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  • 1
    Abstract: OBJECTIVE: The initial steps of pancreatic regeneration versus carcinogenesis are insufficiently understood. Although a combination of oncogenic Kras and inflammation has been shown to induce malignancy, molecular networks of early carcinogenesis remain poorly defined. DESIGN: We compared early events during inflammation, regeneration and carcinogenesis on histological and transcriptional levels with a high temporal resolution using a well-established mouse model of pancreatitis and of inflammation-accelerated KrasG12D-driven pancreatic ductal adenocarcinoma. Quantitative expression data were analysed and extensively modelled in silico. RESULTS: We defined three distinctive phases-termed inflammation, regeneration and refinement-following induction of moderate acute pancreatitis in wild-type mice. These corresponded to different waves of proliferation of mesenchymal, progenitor-like and acinar cells. Pancreas regeneration required a coordinated transition of proliferation between progenitor-like and acinar cells. In mice harbouring an oncogenic Kras mutation and challenged with pancreatitis, there was an extended inflammatory phase and a parallel, continuous proliferation of mesenchymal, progenitor-like and acinar cells. Analysis of high-resolution transcriptional data from wild-type animals revealed that organ regeneration relied on a complex interaction of a gene network that normally governs acinar cell homeostasis, exocrine specification and intercellular signalling. In mice with oncogenic Kras, a specific carcinogenic signature was found, which was preserved in full-blown mouse pancreas cancer. CONCLUSIONS: These data define a transcriptional signature of early pancreatic carcinogenesis and a molecular network driving formation of preneoplastic lesions, which allows for more targeted biomarker development in order to detect cancer earlier in patients with pancreatitis.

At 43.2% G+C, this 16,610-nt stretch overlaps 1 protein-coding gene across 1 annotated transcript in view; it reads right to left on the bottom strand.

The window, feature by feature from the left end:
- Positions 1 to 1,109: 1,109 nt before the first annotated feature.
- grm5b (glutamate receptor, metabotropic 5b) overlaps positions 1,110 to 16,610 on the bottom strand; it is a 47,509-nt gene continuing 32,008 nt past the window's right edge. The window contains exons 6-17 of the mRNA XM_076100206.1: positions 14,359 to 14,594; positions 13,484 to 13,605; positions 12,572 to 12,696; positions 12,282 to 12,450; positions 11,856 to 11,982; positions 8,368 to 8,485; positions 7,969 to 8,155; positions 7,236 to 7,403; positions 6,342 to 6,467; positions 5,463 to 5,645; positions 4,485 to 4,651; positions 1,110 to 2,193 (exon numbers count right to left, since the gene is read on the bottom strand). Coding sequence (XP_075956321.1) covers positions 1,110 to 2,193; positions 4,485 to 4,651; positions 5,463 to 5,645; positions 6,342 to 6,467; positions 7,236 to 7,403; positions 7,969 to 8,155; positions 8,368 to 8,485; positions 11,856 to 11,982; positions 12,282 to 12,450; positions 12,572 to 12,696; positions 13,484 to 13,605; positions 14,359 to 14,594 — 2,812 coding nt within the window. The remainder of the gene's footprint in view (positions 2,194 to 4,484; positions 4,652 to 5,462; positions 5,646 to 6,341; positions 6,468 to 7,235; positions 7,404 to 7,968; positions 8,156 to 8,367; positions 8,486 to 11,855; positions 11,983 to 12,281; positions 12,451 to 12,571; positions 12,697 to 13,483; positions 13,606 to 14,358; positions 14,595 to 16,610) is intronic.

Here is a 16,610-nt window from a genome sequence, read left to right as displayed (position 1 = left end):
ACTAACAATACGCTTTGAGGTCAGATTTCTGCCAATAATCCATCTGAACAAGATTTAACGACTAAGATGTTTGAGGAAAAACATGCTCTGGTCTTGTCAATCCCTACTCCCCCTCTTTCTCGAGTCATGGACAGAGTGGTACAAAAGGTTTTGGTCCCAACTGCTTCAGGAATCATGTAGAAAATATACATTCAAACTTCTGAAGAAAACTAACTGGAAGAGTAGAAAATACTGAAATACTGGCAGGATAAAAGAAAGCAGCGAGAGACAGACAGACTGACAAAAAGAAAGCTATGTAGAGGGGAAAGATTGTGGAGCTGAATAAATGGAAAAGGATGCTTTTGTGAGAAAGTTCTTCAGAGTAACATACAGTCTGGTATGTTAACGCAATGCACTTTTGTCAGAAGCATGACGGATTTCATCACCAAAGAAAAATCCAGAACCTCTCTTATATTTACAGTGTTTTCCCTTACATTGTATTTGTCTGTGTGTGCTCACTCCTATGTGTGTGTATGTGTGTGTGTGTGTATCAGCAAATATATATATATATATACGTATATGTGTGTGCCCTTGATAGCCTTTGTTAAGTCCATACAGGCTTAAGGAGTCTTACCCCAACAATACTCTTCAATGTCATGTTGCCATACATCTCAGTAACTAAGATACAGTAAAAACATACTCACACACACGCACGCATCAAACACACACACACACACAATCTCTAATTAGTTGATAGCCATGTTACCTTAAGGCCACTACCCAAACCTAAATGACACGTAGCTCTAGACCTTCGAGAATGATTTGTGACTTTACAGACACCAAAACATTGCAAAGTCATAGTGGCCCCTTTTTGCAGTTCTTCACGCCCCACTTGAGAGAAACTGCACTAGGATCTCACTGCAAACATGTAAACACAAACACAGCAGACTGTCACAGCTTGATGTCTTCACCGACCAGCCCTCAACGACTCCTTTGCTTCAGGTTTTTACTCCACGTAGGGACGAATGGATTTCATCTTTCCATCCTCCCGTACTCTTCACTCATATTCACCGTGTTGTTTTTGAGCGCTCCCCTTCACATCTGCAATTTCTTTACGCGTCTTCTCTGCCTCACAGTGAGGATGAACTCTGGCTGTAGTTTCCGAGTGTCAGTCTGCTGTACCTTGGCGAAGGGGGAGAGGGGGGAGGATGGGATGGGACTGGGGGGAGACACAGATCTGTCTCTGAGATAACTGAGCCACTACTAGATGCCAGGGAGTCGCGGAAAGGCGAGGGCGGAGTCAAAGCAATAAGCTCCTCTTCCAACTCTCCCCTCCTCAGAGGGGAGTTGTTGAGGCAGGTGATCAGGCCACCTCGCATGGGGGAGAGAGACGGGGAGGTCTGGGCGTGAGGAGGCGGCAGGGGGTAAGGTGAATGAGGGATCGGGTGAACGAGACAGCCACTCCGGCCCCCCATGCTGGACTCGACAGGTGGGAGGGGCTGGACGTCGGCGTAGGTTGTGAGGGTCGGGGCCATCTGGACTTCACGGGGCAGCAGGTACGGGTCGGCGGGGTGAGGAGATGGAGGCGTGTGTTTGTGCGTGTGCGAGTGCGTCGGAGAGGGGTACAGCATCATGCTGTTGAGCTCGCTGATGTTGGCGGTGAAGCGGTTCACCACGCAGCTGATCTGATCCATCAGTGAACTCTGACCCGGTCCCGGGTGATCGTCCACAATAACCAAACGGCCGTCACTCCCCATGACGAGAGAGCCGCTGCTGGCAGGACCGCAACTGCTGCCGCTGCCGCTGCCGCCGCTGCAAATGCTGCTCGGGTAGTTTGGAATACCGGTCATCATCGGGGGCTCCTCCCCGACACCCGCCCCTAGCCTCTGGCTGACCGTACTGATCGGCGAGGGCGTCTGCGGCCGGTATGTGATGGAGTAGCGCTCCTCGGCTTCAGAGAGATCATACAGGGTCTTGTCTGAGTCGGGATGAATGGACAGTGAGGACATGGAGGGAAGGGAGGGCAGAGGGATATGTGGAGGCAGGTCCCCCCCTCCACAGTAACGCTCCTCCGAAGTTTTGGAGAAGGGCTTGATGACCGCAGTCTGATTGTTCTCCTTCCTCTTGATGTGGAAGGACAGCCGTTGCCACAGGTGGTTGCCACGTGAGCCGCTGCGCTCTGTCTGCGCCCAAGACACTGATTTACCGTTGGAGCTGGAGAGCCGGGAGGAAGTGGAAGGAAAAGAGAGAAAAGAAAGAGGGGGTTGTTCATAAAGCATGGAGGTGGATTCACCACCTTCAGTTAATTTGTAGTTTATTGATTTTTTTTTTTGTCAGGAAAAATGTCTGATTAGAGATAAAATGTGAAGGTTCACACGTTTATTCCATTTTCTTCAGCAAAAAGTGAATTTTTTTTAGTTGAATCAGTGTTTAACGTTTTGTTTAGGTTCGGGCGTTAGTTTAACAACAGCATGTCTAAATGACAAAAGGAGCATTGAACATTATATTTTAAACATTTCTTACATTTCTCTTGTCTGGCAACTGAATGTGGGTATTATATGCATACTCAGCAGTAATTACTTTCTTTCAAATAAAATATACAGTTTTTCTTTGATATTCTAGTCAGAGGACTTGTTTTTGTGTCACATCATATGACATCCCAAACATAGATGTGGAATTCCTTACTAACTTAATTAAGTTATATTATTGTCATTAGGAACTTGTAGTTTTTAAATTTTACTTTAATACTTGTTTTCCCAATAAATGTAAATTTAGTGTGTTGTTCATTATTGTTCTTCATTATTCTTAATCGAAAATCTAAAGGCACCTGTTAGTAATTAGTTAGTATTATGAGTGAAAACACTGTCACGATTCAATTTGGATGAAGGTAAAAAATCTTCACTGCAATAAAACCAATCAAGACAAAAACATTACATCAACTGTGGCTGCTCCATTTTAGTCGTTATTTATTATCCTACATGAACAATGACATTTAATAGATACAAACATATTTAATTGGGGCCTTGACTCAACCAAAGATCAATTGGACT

Type of Publication: Journal article epub ahead of print
    PubMed ID: 27646934
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  • 2
    Abstract: Hypoxia-inducible factor 1alpha (Hif1alpha) is a key regulator of cellular adaptation and survival under hypoxic conditions. In pancreatic ductal adenocarcinoma (PDAC), it has been recently shown that genetic ablation of Hif1alpha accelerates tumour development by promoting tumour-supportive inflammation in mice, questioning its role as the key downstream target of many oncogenic signals of PDAC. Likely, Hif1alpha has a context-dependent role in pancreatic tumorigenesis. To further analyse this, murine PDAC cell lines with reduced Hif1alpha expression were generated using shRNA transfection. Cells were transplanted into wild-type mice through orthotopic or portal vein injection in order to test the in vivo function of Hif1alpha in two major tumour-associated biological scenarios: primary tumour growth and remote colonization/metastasis. Although Hif1alpha protects PDAC cells from stress-induced cell deaths in both scenarios-in line with the general function Hif1alpha-its depletion leads to different oncogenic consequences. Hif1alpha depletion results in rapid tumour growth with marked hypoxia-induced cell death, which potentially leads to a persistent tumour-sustaining inflammatory response. However, it simultaneously reduces tumour colonization and hepatic metastases by increasing the susceptibility to anoikis induced by anchorage-independent conditions. Taken together, the role of Hif1alpha in pancreatic tumorigenesis is context-dependent. Clinical trials of Hif1alpha inhibitors need to take this into account, targeting the appropriate scenario, for example palliative vs adjuvant therapy.
    Type of Publication: Journal article published
    PubMed ID: 27941931
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